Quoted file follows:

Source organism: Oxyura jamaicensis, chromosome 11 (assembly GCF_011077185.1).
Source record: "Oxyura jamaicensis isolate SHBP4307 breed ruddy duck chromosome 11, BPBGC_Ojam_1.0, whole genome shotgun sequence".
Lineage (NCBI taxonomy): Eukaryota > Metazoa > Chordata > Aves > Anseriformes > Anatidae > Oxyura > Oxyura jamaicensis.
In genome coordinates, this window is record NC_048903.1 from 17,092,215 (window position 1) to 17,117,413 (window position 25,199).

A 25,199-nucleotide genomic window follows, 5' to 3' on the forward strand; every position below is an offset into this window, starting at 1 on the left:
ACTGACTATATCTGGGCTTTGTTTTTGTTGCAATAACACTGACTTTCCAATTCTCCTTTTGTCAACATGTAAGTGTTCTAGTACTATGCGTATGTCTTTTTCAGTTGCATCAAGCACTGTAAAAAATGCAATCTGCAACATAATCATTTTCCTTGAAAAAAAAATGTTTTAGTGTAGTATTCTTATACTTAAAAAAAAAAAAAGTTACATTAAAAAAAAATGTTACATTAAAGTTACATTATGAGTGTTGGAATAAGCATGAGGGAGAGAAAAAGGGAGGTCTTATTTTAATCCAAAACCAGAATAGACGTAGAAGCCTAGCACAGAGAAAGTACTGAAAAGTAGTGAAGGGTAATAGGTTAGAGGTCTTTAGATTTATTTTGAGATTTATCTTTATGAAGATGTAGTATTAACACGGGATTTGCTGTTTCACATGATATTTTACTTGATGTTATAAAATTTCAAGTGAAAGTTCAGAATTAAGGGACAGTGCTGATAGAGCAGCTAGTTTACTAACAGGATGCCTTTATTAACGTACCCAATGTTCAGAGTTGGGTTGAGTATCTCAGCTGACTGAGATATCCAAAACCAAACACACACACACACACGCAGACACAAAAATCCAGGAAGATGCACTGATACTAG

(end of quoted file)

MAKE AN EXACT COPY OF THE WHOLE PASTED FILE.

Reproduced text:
Source organism: Oxyura jamaicensis, chromosome 11 (assembly GCF_011077185.1).
Source record: "Oxyura jamaicensis isolate SHBP4307 breed ruddy duck chromosome 11, BPBGC_Ojam_1.0, whole genome shotgun sequence".
Lineage (NCBI taxonomy): Eukaryota > Metazoa > Chordata > Aves > Anseriformes > Anatidae > Oxyura > Oxyura jamaicensis.
In genome coordinates, this window is record NC_048903.1 from 17,092,215 (window position 1) to 17,117,413 (window position 25,199).

A 25,199-nucleotide genomic window follows, 5' to 3' on the forward strand; every position below is an offset into this window, starting at 1 on the left:
ACTGACTATATCTGGGCTTTGTTTTTGTTGCAATAACACTGACTTTCCAATTCTCCTTTTGTCAACATGTAAGTGTTCTAGTACTATGCGTATGTCTTTTTCAGTTGCATCAAGCACTGTAAAAAATGCAATCTGCAACATAATCATTTTCCTTGAAAAAAAAATGTTTTAGTGTAGTATTCTTATACTTAAAAAAAAAAAAAGTTACATTAAAAAAAAATGTTACATTAAAGTTACATTATGAGTGTTGGAATAAGCATGAGGGAGAGAAAAAGGGAGGTCTTATTTTAATCCAAAACCAGAATAGACGTAGAAGCCTAGCACAGAGAAAGTACTGAAAAGTAGTGAAGGGTAATAGGTTAGAGGTCTTTAGATTTATTTTGAGATTTATCTTTATGAAGATGTAGTATTAACACGGGATTTGCTGTTTCACATGATATTTTACTTGATGTTATAAAATTTCAAGTGAAAGTTCAGAATTAAGGGACAGTGCTGATAGAGCAGCTAGTTTACTAACAGGATGCCTTTATTAACGTACCCAATGTTCAGAGTTGGGTTGAGTATCTCAGCTGACTGAGATATCCAAAACCAAACACACACACACACACGCAGACACAAAAATCCAGGAAGATGCACTGATACTAG